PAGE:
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Mobile <b>VOIP</b> (mVOIP) Market Growth Factors, Applications, Regional Analysis, Key Players And ...

Google News - VoIP - 2020, February 21 - 1:41am
The Mobile VOIP (mVOIP) market report [5 Years Forecast 2020-2025] focuses on Major Leading Industry Players, providing info like market ...
Categories: VoIP News

KVH Industries : to Support Mariners&#39; Wellbeing with Free <b>VoIP</b> Calls to ISWAN&#39;s SeafarerHelp ...

Google News - VoIP - 2020, February 21 - 1:30am
KVH is pleased to announce that seafarers on vessels with KVH VSAT service may place free VoIP calls to ISWAN's SeafarerHelp hotline while at sea.
Categories: VoIP News

KVH supports seafarer wellbeing with free <b>VoIP</b> calls to ISWAN hotline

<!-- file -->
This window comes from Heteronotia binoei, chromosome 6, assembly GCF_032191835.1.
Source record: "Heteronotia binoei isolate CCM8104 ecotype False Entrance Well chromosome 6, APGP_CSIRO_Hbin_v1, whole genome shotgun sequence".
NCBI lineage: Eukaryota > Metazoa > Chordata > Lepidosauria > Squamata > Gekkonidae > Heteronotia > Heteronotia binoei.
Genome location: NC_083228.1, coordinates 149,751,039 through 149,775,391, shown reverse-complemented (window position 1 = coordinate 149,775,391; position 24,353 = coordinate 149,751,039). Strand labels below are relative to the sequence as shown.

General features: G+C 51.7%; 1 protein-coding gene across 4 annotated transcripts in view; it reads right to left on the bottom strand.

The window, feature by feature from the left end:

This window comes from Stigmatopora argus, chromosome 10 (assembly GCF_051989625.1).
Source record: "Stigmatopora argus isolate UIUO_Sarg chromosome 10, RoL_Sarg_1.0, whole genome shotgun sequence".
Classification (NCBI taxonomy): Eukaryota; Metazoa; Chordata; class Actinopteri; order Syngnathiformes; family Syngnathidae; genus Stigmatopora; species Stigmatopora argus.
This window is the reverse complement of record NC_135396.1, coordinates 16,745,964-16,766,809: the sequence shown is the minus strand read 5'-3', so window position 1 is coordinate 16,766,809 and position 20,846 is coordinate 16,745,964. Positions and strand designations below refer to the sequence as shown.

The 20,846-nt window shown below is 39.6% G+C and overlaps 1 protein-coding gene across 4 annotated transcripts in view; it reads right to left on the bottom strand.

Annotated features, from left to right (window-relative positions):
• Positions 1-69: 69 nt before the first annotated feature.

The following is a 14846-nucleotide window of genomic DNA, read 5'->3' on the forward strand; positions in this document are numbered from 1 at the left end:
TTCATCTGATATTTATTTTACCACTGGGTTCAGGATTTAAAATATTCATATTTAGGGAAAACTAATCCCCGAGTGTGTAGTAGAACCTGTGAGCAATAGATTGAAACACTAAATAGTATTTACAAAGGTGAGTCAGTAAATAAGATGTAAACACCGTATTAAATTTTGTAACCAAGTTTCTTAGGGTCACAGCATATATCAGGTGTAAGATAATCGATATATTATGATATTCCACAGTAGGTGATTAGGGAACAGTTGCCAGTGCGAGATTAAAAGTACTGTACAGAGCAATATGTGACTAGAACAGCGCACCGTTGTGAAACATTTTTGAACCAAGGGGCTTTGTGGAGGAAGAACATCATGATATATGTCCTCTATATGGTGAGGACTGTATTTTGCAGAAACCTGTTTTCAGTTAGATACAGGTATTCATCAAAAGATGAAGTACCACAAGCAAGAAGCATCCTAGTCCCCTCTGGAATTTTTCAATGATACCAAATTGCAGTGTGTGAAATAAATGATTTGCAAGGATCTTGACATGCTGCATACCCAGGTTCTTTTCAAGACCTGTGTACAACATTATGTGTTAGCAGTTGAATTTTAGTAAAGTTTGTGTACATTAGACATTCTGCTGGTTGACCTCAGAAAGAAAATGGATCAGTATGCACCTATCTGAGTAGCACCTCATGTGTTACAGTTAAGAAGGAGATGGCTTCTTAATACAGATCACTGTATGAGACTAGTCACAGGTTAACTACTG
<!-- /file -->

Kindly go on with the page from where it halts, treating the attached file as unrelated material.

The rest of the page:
Google News - VoIP - 2020, February 21 - 1:07am
Seafarers on any vessel with KVH VSAT service can now place free VoIP calls to the ISWAN SeafarerHelp hotline while at sea. The confidential ...
Categories: VoIP News

As Morgan Stanley buys E-Trade, Robinhood preps social trading

Startup News - 2020, February 21 - 1:04am

Before it was worth $7.6 billion, the original idea for Robinhood was a stock-trading social network. At my kitchen table in San Francisco in 2013, the founders envisioned an app for sharing hot tips to a feed complete with a leaderboard of whose predictions were most accurate. Once they had SEC approval, they pivoted toward the real money maker: letting people buy and sell stocks in the app, and pay to borrow cash to do so.

Now, seven years later, Robinhood is subtly taking the first steps back to its start. Today it’s launching Profiles. For now, they let users see analytics about their portfolio, like how concentrated they are in stocks versus options versus cryptocurrency, as well as across different business sectors. Complete with usernames and a photo, Profiles let you follow self-made or Robinhood-provided lists of stocks and other assets.